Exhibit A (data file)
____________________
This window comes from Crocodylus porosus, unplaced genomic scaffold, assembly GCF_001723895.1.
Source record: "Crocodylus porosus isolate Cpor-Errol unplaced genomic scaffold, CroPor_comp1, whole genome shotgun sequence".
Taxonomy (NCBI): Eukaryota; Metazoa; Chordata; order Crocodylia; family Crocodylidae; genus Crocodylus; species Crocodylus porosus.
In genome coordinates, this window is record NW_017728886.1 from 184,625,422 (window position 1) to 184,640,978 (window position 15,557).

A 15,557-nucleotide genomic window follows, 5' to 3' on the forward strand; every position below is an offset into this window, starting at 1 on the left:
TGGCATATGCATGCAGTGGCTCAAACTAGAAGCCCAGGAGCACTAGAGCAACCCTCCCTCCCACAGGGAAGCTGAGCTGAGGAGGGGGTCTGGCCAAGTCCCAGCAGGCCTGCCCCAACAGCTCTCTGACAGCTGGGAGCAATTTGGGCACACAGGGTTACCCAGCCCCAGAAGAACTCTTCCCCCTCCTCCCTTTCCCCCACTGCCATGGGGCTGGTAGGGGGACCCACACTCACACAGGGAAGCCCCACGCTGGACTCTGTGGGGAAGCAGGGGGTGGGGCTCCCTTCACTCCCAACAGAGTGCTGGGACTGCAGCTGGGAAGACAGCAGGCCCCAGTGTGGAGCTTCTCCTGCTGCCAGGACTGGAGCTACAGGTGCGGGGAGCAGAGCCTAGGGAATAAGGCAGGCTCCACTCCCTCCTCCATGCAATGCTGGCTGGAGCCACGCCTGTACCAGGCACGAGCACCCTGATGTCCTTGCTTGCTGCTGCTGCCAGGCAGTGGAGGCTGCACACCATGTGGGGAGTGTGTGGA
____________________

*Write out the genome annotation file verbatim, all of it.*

This window comes from Crocodylus porosus, unplaced genomic scaffold, assembly GCF_001723895.1.
Source record: "Crocodylus porosus isolate Cpor-Errol unplaced genomic scaffold, CroPor_comp1, whole genome shotgun sequence".
Taxonomy (NCBI): Eukaryota; Metazoa; Chordata; order Crocodylia; family Crocodylidae; genus Crocodylus; species Crocodylus porosus.
In genome coordinates, this window is record NW_017728886.1 from 184,625,422 (window position 1) to 184,640,978 (window position 15,557).

A 15,557-nucleotide genomic window follows, 5' to 3' on the forward strand; every position below is an offset into this window, starting at 1 on the left:
TGGCATATGCATGCAGTGGCTCAAACTAGAAGCCCAGGAGCACTAGAGCAACCCTCCCTCCCACAGGGAAGCTGAGCTGAGGAGGGGGTCTGGCCAAGTCCCAGCAGGCCTGCCCCAACAGCTCTCTGACAGCTGGGAGCAATTTGGGCACACAGGGTTACCCAGCCCCAGAAGAACTCTTCCCCCTCCTCCCTTTCCCCCACTGCCATGGGGCTGGTAGGGGGACCCACACTCACACAGGGAAGCCCCACGCTGGACTCTGTGGGGAAGCAGGGGGTGGGGCTCCCTTCACTCCCAACAGAGTGCTGGGACTGCAGCTGGGAAGACAGCAGGCCCCAGTGTGGAGCTTCTCCTGCTGCCAGGACTGGAGCTACAGGTGCGGGGAGCAGAGCCTAGGGAATAAGGCAGGCTCCACTCCCTCCTCCATGCAATGCTGGCTGGAGCCACGCCTGTACCAGGCACGAGCACCCTGATGTCCTTGCTTGCTGCTGCTGCCAGGCAGTGGAGGCTGCACACCATGTGGGGAGTGTGTGGA